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Medline ® Abstract for Reference 49

of 'Molecular pathogenesis of exocrine pancreatic cancer'

49
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In vivo therapeutic responses contingent on Fanconi anemia/BRCA2 status of the tumor.
AU
van der Heijden MS, Brody JR, Dezentje DA, Gallmeier E, Cunningham SC, Swartz MJ, DeMarzo AM, Offerhaus GJ, Isacoff WH, Hruban RH, Kern SE
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Clin Cancer Res. 2005;11(20):7508.
 
PURPOSE: BRCA2, FANCC, and FANCG gene mutations are present in a subset of pancreatic cancer. Defects in these genes could lead to hypersensitivity to interstrand cross-linkers in vivo and a more optimal treatment of pancreatic cancer patients based on the genetic profile of the tumor.
EXPERIMENTAL DESIGN: Two retrovirally complemented pancreatic cancer cell lines having defects in the Fanconi anemia pathway, PL11 (FANCC-mutated) and Hs766T (FANCG-mutated), as well as several parental pancreatic cancer cell lines with or without mutations in the Fanconi anemia/BRCA2 pathway, were assayed for in vitro and in vivo sensitivities to various chemotherapeutic agents.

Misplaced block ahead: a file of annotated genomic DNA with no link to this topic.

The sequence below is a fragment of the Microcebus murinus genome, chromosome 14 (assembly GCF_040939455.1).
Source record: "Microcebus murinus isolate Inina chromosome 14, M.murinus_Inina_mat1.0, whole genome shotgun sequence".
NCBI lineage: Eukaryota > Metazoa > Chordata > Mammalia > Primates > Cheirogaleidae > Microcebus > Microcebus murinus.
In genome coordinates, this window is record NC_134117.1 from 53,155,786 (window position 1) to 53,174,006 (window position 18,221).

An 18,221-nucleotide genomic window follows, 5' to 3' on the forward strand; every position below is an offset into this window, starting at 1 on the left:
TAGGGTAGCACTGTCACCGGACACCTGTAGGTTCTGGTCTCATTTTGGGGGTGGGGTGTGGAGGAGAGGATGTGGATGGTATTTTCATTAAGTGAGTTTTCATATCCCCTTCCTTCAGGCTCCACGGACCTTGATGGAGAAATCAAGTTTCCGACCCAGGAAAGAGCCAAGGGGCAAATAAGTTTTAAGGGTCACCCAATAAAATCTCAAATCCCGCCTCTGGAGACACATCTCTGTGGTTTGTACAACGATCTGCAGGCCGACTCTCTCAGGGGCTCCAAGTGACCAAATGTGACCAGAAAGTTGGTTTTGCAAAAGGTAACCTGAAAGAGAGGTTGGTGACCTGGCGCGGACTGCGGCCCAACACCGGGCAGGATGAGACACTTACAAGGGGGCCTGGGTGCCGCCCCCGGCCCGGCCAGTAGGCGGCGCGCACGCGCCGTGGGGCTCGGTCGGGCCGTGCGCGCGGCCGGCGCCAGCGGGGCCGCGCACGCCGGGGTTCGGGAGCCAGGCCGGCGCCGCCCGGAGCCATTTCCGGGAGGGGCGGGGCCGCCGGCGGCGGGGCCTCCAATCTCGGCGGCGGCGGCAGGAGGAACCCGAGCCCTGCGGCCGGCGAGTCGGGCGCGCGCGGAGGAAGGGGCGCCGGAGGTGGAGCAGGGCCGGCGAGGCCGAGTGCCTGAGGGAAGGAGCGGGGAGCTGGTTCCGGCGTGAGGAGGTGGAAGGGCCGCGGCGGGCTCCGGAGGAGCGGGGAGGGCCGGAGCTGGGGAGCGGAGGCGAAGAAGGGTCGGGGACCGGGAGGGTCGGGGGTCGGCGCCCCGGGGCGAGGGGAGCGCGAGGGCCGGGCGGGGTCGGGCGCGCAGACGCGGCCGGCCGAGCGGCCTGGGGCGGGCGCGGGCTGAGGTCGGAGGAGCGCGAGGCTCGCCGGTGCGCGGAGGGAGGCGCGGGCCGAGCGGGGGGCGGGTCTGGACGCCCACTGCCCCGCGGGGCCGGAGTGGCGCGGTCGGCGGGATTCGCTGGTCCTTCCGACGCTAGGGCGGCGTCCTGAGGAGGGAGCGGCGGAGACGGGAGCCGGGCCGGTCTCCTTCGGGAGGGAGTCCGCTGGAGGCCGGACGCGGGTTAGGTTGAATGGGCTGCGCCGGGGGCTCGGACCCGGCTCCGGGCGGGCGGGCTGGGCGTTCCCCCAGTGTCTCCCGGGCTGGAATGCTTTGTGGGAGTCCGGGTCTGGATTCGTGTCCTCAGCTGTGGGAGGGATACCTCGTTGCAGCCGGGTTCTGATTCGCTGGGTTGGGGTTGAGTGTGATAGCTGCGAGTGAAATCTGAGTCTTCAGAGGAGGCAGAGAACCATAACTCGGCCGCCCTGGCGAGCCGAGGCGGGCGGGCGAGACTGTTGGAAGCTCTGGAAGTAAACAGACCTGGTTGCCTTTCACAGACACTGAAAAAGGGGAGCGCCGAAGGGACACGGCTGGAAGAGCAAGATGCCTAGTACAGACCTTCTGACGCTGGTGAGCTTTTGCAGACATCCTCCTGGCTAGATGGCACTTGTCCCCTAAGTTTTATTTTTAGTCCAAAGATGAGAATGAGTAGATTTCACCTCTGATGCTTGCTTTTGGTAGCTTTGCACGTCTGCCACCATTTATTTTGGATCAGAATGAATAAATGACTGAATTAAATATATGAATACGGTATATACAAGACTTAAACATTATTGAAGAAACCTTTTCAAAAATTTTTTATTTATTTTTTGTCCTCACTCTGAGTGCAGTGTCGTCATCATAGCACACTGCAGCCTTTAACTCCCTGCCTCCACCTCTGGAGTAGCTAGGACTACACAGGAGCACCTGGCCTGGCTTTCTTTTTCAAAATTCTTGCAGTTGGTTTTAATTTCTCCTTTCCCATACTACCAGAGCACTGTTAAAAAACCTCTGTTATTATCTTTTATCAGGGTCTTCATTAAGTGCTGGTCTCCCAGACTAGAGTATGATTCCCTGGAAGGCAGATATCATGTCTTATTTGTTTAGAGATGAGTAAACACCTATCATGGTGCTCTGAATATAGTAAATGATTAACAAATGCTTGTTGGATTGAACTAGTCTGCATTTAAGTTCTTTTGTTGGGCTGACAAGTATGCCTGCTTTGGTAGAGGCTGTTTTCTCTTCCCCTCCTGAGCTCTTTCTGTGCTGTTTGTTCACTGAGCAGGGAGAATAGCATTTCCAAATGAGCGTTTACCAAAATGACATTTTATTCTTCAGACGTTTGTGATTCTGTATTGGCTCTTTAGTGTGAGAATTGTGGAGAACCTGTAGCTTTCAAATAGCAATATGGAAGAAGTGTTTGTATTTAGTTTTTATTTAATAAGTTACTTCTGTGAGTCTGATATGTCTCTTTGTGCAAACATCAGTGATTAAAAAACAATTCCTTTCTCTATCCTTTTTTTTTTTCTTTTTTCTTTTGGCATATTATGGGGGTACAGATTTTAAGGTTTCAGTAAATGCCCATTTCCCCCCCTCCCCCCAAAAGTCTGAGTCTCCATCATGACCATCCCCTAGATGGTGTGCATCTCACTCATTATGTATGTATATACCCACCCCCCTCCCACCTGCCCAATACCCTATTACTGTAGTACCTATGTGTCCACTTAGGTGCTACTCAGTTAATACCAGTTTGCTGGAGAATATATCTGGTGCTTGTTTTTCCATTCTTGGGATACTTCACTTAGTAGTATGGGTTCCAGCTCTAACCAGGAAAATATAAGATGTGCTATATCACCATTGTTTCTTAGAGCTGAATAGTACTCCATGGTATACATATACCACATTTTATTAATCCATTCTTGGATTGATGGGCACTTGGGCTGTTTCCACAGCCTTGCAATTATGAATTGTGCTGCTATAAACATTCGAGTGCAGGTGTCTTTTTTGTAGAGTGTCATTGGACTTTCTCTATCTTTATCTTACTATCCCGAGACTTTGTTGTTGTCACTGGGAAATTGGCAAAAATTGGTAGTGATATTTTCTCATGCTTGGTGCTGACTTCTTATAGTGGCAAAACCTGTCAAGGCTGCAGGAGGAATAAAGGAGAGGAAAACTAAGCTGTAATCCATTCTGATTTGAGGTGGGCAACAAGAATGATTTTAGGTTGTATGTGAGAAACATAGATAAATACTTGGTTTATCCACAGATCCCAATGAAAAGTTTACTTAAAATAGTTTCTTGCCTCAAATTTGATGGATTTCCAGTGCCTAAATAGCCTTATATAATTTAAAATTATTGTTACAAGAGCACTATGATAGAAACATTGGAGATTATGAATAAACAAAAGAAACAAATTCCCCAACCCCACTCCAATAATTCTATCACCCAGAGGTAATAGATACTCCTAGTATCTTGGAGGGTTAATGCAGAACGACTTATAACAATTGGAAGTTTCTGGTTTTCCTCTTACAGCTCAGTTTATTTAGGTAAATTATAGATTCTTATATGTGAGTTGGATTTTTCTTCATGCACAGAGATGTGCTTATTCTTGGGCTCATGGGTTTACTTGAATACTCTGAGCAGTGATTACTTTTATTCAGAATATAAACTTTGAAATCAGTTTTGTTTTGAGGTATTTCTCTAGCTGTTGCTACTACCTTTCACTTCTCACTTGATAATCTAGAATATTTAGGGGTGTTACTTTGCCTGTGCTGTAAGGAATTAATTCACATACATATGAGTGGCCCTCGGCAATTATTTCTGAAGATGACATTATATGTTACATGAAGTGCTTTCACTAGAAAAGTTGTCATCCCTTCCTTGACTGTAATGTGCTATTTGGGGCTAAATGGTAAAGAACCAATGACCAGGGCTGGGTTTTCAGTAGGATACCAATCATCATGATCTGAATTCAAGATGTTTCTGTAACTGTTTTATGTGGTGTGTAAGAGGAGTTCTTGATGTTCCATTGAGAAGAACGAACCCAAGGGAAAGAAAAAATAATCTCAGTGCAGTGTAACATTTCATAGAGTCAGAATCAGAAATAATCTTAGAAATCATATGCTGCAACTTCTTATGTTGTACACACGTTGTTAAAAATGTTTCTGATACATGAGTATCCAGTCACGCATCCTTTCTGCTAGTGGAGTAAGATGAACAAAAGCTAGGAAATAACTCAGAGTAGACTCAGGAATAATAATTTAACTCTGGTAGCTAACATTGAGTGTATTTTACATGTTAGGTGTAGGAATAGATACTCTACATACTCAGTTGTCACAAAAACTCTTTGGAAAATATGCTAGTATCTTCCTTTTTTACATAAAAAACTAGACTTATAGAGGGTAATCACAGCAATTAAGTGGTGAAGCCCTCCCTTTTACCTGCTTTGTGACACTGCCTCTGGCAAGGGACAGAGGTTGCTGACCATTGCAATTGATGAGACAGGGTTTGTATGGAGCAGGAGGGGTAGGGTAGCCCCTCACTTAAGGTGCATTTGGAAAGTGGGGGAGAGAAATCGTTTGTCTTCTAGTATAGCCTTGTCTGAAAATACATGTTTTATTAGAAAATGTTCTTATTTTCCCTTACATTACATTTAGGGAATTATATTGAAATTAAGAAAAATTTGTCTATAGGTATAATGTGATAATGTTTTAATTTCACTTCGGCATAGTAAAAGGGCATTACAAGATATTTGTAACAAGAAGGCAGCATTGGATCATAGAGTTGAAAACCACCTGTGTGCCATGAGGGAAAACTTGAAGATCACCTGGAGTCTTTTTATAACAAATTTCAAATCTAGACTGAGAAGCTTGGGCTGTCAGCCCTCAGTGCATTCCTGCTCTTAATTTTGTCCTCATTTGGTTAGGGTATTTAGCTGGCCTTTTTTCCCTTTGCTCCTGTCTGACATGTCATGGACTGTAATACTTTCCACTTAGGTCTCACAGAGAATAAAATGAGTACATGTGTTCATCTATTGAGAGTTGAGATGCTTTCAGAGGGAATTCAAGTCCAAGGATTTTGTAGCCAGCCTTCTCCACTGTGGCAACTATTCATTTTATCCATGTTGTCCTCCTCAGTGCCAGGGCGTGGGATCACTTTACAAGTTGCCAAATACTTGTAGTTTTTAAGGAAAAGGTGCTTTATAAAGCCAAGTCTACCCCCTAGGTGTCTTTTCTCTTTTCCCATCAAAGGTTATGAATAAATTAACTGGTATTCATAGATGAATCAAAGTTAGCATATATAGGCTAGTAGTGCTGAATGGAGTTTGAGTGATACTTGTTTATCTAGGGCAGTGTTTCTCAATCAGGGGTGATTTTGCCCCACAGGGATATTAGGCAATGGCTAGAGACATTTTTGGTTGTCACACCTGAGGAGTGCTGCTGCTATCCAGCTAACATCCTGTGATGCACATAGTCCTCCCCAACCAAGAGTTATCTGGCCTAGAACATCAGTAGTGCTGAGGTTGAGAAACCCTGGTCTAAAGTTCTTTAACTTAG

RESULTS: A distinct dichotomy of drug responses was observed. Fanconi anemia-defective cancer cells were hypersensitive to the cross-linking agents mitomycin C (MMC), cisplatin, chlorambucil, and melphalan but not to 5-fluorouracil, gemcitabine, doxorubicin, etoposide, vinblastine, or paclitaxel. Hypersensitivity to cross-linking agents was confirmed in vivo; FANCC-deficient xenografts of PL11 and BRCA2-deficient xenografts of CAPAN1 regressed on treatment with two different regimens of MMC whereas Fanconi anemia-proficient xenografts did not. The MMC response comprised cell cycle arrest, apoptosis, and necrosis. Xenografts of PL11 also regressed after a single dose of cyclophosphamide whereas xenografts of genetically complemented PL11(FANCC) did not.
CONCLUSIONS: MMC or other cross-linking agents as a clinical therapy for pancreatic cancer patients with tumors harboring defects in the Fanconi anemia/BRCA2 pathway should be specifically investigated.
AD
Department of Oncology, The Sol Goldman Pancreatic Cancer Research Center, The Johns Hopkins University School of Medicine, Baltimore, Maryland 21231, USA.
PMID